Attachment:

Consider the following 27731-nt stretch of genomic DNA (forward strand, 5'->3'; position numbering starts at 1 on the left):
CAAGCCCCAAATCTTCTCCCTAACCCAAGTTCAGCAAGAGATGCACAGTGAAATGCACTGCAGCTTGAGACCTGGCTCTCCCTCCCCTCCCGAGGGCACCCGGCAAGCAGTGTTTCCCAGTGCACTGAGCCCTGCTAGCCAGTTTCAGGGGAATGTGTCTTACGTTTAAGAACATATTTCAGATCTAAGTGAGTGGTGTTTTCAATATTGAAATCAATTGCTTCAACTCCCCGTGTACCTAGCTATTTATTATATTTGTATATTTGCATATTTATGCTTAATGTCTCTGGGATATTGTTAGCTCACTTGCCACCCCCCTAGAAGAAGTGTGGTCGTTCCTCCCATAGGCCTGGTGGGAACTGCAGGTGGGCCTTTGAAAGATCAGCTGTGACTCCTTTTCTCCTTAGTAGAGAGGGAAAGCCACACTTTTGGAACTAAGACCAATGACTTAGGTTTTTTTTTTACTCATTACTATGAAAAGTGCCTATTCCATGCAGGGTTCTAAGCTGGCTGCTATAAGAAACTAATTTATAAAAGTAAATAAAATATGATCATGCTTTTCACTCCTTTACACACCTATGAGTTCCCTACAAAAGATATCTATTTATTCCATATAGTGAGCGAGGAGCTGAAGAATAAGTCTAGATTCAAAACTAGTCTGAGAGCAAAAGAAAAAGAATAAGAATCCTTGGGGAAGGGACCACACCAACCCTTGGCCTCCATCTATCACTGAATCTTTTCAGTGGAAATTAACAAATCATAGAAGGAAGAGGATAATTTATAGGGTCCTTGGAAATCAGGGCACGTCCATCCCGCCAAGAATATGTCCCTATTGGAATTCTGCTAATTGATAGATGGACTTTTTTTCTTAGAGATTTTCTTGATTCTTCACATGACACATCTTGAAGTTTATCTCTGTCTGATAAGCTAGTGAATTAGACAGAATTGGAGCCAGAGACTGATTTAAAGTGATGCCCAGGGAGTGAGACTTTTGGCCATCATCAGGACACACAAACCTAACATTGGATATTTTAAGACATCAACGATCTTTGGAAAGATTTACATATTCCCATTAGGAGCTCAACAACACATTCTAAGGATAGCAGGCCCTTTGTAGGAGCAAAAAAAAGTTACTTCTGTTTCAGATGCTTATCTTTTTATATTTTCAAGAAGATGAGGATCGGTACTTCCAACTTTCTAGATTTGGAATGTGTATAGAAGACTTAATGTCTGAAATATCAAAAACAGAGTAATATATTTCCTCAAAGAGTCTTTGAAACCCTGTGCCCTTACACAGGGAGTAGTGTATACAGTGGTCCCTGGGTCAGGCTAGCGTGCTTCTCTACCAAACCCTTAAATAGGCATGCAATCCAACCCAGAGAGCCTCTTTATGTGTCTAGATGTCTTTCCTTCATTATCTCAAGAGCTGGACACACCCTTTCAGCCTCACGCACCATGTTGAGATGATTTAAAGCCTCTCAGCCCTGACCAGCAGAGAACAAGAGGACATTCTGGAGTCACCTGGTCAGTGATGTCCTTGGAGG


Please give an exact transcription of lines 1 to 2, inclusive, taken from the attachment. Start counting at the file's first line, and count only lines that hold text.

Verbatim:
Consider the following 27731-nt stretch of genomic DNA (forward strand, 5'->3'; position numbering starts at 1 on the left):
CAAGCCCCAAATCTTCTCCCTAACCCAAGTTCAGCAAGAGATGCACAGTGAAATGCACTGCAGCTTGAGACCTGGCTCTCCCTCCCCTCCCGAGGGCACCCGGCAAGCAGTGTTTCCCAGTGCACTGAGCCCTGCTAGCCAGTTTCAGGGGAATGTGTCTTACGTTTAAGAACATATTTCAGATCTAAGTGAGTGGTGTTTTCAATATTGAAATCAATTGCTTCAACTCCCCGTGTACCTAGCTATTTATTATATTTGTATATTTGCATATTTATGCTTAATGTCTCTGGGATATTGTTAGCTCACTTGCCACCCCCCTAGAAGAAGTGTGGTCGTTCCTCCCATAGGCCTGGTGGGAACTGCAGGTGGGCCTTTGAAAGATCAGCTGTGACTCCTTTTCTCCTTAGTAGAGAGGGAAAGCCACACTTTTGGAACTAAGACCAATGACTTAGGTTTTTTTTTTACTCATTACTATGAAAAGTGCCTATTCCATGCAGGGTTCTAAGCTGGCTGCTATAAGAAACTAATTTATAAAAGTAAATAAAATATGATCATGCTTTTCACTCCTTTACACACCTATGAGTTCCCTACAAAAGATATCTATTTATTCCATATAGTGAGCGAGGAGCTGAAGAATAAGTCTAGATTCAAAACTAGTCTGAGAGCAAAAGAAAAAGAATAAGAATCCTTGGGGAAGGGACCACACCAACCCTTGGCCTCCATCTATCACTGAATCTTTTCAGTGGAAATTAACAAATCATAGAAGGAAGAGGATAATTTATAGGGTCCTTGGAAATCAGGGCACGTCCATCCCGCCAAGAATATGTCCCTATTGGAATTCTGCTAATTGATAGATGGACTTTTTTTCTTAGAGATTTTCTTGATTCTTCACATGACACATCTTGAAGTTTATCTCTGTCTGATAAGCTAGTGAATTAGACAGAATTGGAGCCAGAGACTGATTTAAAGTGATGCCCAGGGAGTGAGACTTTTGGCCATCATCAGGACACACAAACCTAACATTGGATATTTTAAGACATCAACGATCTTTGGAAAGATTTACATATTCCCATTAGGAGCTCAACAACACATTCTAAGGATAGCAGGCCCTTTGTAGGAGCAAAAAAAAGTTACTTCTGTTTCAGATGCTTATCTTTTTATATTTTCAAGAAGATGAGGATCGGTACTTCCAACTTTCTAGATTTGGAATGTGTATAGAAGACTTAATGTCTGAAATATCAAAAACAGAGTAATATATTTCCTCAAAGAGTCTTTGAAACCCTGTGCCCTTACACAGGGAGTAGTGTATACAGTGGTCCCTGGGTCAGGCTAGCGTGCTTCTCTACCAAACCCTTAAATAGGCATGCAATCCAACCCAGAGAGCCTCTTTATGTGTCTAGATGTCTTTCCTTCATTATCTCAAGAGCTGGACACACCCTTTCAGCCTCACGCACCATGTTGAGATGATTTAAAGCCTCTCAGCCCTGACCAGCAGAGAACAAGAGGACATTCTGGAGTCACCTGGTCAGTGATGTCCTTGGAGG